Caulking around a kitchen faucet can be an important step in reducing leaks that could lead to mold, mildew, damage to the wood or countertop and hospitable environments for insects. Your faucet may come with a rubber gasket to help prevent leaks, but if the gasket is absent or faulty, you should seal your faucet with caulk. Sealant comes in all kinds of materials and colors, including acrylic, silicone and copolymer bases. Not all sealants are caulks, but many are referred to casually as caulks.
Choose the Right Sealant
First, pick the best sealant for the job. Take into account the color of your countertop, sink and faucet and the materials of each. Home Depot explains that silicone caulk is the default choice, and you can pick a formula that dries clear if you think a fair amount of caulk will show or you can't get a good color match. However, silicone caulk doesn't adhere well to acrylic surfaces, so if you'll be working with acrylics, use a copolymer-based rubber sealant.
Prepare the Surface
Prepare the surface to receive the caulk by making sure it's clean and dry. Your faucet may have old caulk around it, which will need to be removed. As Mr. Kitchen Faucets explains, caulk ages and doesn't last forever, so replacing old caulk is normal.
Use a scraper or caulk removal tool to remove the majority of the caulk, but be careful not to damage your sink or the surrounding countertop. Use rubbing alcohol to clean within the joints of the faucet and around the area that makes a seal.
Then, use mineral spirits to rub away any remaining caulk and clear the surfaces of any debris, oils (including those from your fingertips), dirt, grease, mold or mildew. Rinse the area with cold water and dry it with a clean, dry cloth. Leave it to dry fully while you move on to the next step.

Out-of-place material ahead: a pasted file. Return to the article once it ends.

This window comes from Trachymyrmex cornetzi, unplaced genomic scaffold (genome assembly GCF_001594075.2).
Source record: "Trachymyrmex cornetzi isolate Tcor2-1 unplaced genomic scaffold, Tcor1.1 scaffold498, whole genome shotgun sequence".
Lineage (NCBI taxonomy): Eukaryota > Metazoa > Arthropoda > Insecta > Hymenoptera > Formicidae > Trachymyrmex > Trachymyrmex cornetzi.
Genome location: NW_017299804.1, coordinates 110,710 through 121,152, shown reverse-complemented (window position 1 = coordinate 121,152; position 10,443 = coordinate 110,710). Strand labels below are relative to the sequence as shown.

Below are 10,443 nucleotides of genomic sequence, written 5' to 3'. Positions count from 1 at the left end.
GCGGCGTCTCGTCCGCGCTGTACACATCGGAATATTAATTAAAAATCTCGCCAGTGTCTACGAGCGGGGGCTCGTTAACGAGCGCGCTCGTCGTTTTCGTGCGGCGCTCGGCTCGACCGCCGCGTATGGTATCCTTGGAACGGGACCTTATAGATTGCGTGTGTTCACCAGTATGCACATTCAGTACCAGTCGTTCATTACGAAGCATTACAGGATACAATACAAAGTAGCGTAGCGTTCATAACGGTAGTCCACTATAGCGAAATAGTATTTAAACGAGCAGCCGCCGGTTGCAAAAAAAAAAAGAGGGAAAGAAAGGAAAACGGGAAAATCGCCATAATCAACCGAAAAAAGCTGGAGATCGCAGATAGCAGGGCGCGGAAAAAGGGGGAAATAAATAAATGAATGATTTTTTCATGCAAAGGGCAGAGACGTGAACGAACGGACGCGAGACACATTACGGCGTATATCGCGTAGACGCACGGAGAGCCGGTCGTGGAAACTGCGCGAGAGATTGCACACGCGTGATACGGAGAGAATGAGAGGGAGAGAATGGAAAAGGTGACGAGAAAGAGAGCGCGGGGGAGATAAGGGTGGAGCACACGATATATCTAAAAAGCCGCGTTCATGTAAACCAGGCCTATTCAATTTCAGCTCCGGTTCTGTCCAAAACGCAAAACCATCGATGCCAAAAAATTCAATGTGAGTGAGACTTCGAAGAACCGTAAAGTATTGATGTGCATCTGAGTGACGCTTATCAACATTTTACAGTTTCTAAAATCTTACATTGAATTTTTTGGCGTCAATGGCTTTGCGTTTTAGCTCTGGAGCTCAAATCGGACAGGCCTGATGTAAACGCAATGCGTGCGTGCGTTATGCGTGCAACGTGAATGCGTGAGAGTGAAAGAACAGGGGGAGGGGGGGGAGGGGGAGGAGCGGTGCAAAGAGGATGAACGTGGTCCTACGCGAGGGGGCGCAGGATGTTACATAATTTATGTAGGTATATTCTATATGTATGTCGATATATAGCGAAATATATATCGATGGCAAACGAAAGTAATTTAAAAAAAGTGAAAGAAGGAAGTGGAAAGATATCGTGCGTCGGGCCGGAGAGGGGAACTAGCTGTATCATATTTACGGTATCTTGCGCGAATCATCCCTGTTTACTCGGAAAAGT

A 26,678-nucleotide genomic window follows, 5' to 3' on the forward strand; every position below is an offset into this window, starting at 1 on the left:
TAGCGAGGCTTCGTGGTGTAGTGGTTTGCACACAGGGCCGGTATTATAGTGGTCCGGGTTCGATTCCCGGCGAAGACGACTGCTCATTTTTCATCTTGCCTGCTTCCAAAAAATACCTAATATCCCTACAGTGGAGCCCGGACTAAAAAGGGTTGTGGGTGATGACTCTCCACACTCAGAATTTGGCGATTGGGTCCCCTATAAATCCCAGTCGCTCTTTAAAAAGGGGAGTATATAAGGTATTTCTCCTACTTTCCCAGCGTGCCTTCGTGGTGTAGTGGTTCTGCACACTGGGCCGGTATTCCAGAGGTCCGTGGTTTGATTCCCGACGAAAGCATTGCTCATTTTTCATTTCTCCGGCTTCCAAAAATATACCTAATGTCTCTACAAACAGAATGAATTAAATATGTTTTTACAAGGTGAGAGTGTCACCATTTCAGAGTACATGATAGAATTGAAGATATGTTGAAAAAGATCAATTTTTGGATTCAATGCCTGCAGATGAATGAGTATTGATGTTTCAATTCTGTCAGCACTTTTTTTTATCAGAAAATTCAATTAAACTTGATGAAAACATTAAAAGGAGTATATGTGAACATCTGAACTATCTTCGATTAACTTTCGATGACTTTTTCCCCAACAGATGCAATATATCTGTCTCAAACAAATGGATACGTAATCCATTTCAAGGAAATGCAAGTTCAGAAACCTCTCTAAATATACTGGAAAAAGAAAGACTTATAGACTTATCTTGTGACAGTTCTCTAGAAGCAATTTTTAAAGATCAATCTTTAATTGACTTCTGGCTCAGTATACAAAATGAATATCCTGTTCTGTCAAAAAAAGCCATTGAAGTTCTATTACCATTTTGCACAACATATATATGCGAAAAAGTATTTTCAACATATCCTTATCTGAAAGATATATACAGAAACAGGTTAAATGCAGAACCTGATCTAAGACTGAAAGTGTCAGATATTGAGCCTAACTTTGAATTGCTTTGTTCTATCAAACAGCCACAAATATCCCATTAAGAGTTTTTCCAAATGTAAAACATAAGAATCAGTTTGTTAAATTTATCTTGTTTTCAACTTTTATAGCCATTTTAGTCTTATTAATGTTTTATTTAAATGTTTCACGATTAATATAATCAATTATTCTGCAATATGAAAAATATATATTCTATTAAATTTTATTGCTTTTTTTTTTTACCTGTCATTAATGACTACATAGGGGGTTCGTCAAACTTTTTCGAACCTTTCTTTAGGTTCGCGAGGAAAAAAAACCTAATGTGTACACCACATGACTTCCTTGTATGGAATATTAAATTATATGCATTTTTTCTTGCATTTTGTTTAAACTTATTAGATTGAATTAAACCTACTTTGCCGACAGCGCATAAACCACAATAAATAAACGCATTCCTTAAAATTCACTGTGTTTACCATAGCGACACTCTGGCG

Prepare the Caulk
Prepare your selected caulk for use per the manufacturer's instructions. Load the nozzle end into the open end of the caulking gun, then press the back of the tube into place by the plunger. Using the utility knife, cut the tip of the tube off at a 45-degree angle to make a one-quarter-inch opening.
Squeeze a small line of caulk onto a rag or spare bit of cardboard. Make sure the tube is expelling a line one-quarter of an inch thick. Testing the setup like this also primes the tube and removes any air bubbles. You're now ready to caulk your faucet.
How to Caulk a Faucet
Apply a uniform one-quarter-inch bead of caulk around the entire outer edge of the holes for the faucet set. If your set came with gaskets, align the holes on the gaskets and fit the lower end of each threaded stem through the gasket and down under the sink.
Position the faucet facing in the appropriate direction and press it firmly into place on the sink, sitting on your line of caulk. Some caulk may come out the sides and you can clean it up in a moment. Reach under the sink and install the washers and nuts that came with your faucet set, hand-tightening with pliers.
Clean Up the Sink
The last step is to clean up any excess caulk. Use a caulk-smoothing tool to ensure a clean, smooth look to any visible caulk. For small bits of out-of-place caulk, use mineral spirits to clean away the excess.
Let the caulk dry fully before exposing it to water. The caulk tube should specify the drying time for your chosen sealant. Your kitchen faucet is ready to use without having to worry about any issues from leaks or splashes.
Danielle Smyth is a writer and content marketer from upstate New York. She holds a Master of Science in Publishing from Pace University. She owns her own content marketing agency, Wordsmyth Creative Content Marketing (www.wordsmythcontent.com), and she enjoys writing home and DIY articles and blogs for clients in a variety of related industries. She also runs her own lifestyle blog, Sweet Frivolity (www.sweetfrivolity.com).